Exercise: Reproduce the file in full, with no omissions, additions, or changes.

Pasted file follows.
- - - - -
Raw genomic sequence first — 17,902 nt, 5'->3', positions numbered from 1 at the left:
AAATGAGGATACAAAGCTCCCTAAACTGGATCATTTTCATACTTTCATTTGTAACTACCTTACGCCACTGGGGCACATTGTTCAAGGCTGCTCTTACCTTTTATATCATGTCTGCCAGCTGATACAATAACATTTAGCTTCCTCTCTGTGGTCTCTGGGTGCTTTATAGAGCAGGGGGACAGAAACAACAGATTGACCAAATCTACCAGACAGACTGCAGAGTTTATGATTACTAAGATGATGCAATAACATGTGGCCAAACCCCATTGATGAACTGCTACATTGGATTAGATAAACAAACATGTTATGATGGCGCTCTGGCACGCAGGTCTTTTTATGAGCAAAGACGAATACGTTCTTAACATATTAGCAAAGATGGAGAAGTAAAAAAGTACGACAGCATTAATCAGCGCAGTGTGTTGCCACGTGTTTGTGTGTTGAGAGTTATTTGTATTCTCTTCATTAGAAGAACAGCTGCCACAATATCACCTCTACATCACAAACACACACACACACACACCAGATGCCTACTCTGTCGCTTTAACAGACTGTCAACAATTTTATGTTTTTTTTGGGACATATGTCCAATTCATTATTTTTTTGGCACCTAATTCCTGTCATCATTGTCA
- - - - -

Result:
Raw genomic sequence first — 17,902 nt, 5'->3', positions numbered from 1 at the left:
AAATGAGGATACAAAGCTCCCTAAACTGGATCATTTTCATACTTTCATTTGTAACTACCTTACGCCACTGGGGCACATTGTTCAAGGCTGCTCTTACCTTTTATATCATGTCTGCCAGCTGATACAATAACATTTAGCTTCCTCTCTGTGGTCTCTGGGTGCTTTATAGAGCAGGGGGACAGAAACAACAGATTGACCAAATCTACCAGACAGACTGCAGAGTTTATGATTACTAAGATGATGCAATAACATGTGGCCAAACCCCATTGATGAACTGCTACATTGGATTAGATAAACAAACATGTTATGATGGCGCTCTGGCACGCAGGTCTTTTTATGAGCAAAGACGAATACGTTCTTAACATATTAGCAAAGATGGAGAAGTAAAAAAGTACGACAGCATTAATCAGCGCAGTGTGTTGCCACGTGTTTGTGTGTTGAGAGTTATTTGTATTCTCTTCATTAGAAGAACAGCTGCCACAATATCACCTCTACATCACAAACACACACACACACACACCAGATGCCTACTCTGTCGCTTTAACAGACTGTCAACAATTTTATGTTTTTTTTGGGACATATGTCCAATTCATTATTTTTTTGGCACCTAATTCCTGTCATCATTGTCA